They may not necessarily pay attention to you specifically if you don’t have the evidence to back it up. If you don’t come out with the specifics, you know, “98% of content is infringed.” If you can’t provide that with the scale of that impact, they don’t necessarily take it as a seriously. You are able to feed back, but you are not always taken as seriously as you would do as a different industry member, who is extremely well resourced and can say, “These are our stats. These are our figures.” [SH16]

The collection and use of evidence

There was general agreement that multiple sources of evidence, and different methods of gathering evidence, were important for good consultations. 

[Good] contributions shouldn’t be based on anecdotes or pure opinion and views, but on actual evidence. I guess any independent empirical studies that would be evidence, rather than biased pieces of research that try to demonstrate a predetermined position. [SH25]

Some participants expressed concern about the validity and availability of some evidence sources, particularly when it was 'owned' by commercial companies. 

It is absolutely right policies should be evidence based, but sometimes the evidence you want to base your policy on either doesn’t exist or can't be shared. Not least because we can't ask our companies for it, because it’s information about contracts that we should not know about. [SH30]

There is not enough independent evidence on anything to do with copyright because the data is in the hands of commercial companies that have a commercial interest. [SH23]

If it is a form response with no evidence or anything in it, then they can’t carry any weight, because they have nothing in it to demonstrate… they’ve just copied this thing that has been put out. So, I would agree that quantity isn’t everything. It’s the quality of the responses, it’s the evidence that’s provided, to say… to demonstrate that this particular thing is not working, or if you do X it will have this impact etc. Those are the things that really make the difference. [SH1] 

There was also a desire to better understand how different types of evidence (e.g. quantitative and qualitative) were valued and used in consultation processes. However, questions then arose about how the public could contribute and how evidence relating to aggregate effects could be taken into account.

It is much harder to effectively advocate something if the consequences are distributed equally across a large number of recipients who are minimally impacted and it adds up to a lot. Whereas if the harm or benefit is very concentrated in a small number of entities [it is easier to quantify]. [SH21]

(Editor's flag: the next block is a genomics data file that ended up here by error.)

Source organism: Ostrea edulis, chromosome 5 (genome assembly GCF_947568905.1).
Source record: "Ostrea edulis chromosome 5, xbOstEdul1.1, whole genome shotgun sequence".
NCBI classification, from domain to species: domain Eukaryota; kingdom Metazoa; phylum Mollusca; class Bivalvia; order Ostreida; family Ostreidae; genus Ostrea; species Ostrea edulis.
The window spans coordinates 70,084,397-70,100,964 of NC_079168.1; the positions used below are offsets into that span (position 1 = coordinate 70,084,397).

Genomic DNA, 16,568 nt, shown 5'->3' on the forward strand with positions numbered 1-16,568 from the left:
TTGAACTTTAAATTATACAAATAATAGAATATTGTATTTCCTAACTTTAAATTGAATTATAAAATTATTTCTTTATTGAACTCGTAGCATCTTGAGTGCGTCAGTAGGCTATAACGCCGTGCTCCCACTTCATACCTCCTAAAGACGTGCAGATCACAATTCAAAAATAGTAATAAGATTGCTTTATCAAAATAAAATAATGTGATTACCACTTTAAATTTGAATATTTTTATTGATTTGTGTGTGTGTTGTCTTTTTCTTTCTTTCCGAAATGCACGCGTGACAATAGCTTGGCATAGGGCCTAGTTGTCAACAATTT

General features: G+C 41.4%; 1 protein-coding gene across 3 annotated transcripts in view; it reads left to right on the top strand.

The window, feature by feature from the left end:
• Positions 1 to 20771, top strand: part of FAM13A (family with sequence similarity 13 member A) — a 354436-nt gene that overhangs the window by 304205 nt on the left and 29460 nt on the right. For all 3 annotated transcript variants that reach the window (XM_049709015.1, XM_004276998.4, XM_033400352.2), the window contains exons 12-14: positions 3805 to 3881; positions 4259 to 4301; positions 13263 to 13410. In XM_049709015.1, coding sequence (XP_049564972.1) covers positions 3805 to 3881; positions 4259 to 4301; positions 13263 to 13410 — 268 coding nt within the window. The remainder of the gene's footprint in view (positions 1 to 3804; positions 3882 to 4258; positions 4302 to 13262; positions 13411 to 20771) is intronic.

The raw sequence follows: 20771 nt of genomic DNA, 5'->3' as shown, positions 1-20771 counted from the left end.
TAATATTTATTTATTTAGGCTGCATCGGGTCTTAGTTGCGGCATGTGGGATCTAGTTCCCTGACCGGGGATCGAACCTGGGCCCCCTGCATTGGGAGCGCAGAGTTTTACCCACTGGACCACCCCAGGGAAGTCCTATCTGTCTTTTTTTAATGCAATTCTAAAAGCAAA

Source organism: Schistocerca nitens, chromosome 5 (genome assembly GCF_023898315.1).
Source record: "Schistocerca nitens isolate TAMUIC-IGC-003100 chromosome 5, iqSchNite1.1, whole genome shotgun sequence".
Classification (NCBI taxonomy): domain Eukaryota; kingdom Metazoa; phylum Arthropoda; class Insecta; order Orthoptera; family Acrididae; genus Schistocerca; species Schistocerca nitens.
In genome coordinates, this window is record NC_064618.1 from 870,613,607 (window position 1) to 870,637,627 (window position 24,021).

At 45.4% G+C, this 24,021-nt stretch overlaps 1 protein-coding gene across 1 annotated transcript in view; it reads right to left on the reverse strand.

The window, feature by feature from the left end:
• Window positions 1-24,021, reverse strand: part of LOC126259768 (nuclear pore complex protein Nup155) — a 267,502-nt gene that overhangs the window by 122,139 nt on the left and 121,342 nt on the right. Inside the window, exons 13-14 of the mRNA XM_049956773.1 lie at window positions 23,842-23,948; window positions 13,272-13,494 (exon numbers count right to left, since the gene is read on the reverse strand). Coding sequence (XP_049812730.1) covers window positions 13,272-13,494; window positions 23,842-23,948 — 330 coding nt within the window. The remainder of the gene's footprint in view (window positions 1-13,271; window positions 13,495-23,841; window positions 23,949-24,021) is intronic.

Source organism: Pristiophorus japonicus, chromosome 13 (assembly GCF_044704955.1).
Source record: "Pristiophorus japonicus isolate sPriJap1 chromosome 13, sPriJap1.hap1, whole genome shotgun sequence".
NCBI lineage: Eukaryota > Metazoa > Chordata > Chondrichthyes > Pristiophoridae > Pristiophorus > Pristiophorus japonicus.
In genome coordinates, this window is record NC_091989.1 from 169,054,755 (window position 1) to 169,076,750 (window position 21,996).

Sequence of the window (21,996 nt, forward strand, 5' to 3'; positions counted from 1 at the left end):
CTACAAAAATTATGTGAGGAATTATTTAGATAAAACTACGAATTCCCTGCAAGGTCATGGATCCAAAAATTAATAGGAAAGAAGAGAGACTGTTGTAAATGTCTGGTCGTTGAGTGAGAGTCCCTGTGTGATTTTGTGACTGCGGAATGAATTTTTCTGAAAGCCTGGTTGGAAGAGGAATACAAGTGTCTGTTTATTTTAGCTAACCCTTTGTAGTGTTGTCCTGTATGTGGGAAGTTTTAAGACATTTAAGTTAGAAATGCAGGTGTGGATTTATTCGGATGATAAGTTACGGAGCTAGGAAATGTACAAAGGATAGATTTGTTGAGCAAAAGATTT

Analysis and decision-making

Concerns about how evidence was used were also reflected in general uncertainty about how consultation responses were analysed, and how decisions were finally arrived at. Some participants felt that more transparency was required, and that political processes of policy-making could ultimately undermine the consultation outcomes. 

I have no idea how they balance it. Sometimes I’ve heard ministers say, “ it’s the numbers of submissions that matter”, without really looking at actually who is making the submission, who is supporting that submission, and giving that due weight against others. I don’t know how that works, I just don’t know. [SH8]

You think, “Oh, the IPO have run a stellar consultation process. They have listened to everyone and produced a really balanced proposal.” It will go into committee. The big lobbying interests, whether it be the tech sets or the labels will change it for their interests. They’ll get MPs on side. All those other voices, the general public, the artist’s representatives, won’t be able to be there. Then what you end up with is not this great best practice piece of legislation. [SH15]

Other participants recognised that although complete transparency about the process was important, it was not always possible. 

The process of actually publishing the government findings from a consultation is incredibly good. We do need to see the summaries and why people have asked for different things, and that helps support the policy decision. As long as that is done in an open and transparent way, people, generally, can accept, "Okay, we've lost that battle, but we haven't necessarily lost the war," if you've got very strong feelings about a particular thing. [SH9]

It’s about being open, it’s being honest, it’s about being as transparent as possible. Recognising that there are some things that… we aren’t allowed to share [...] but we can certainly say, “Look, we took advice on X and Y, we also looked at this, and we looked at that” etc. We can talk about those things, but it isn’t always possible for us to actually hand some of that out. [SH1]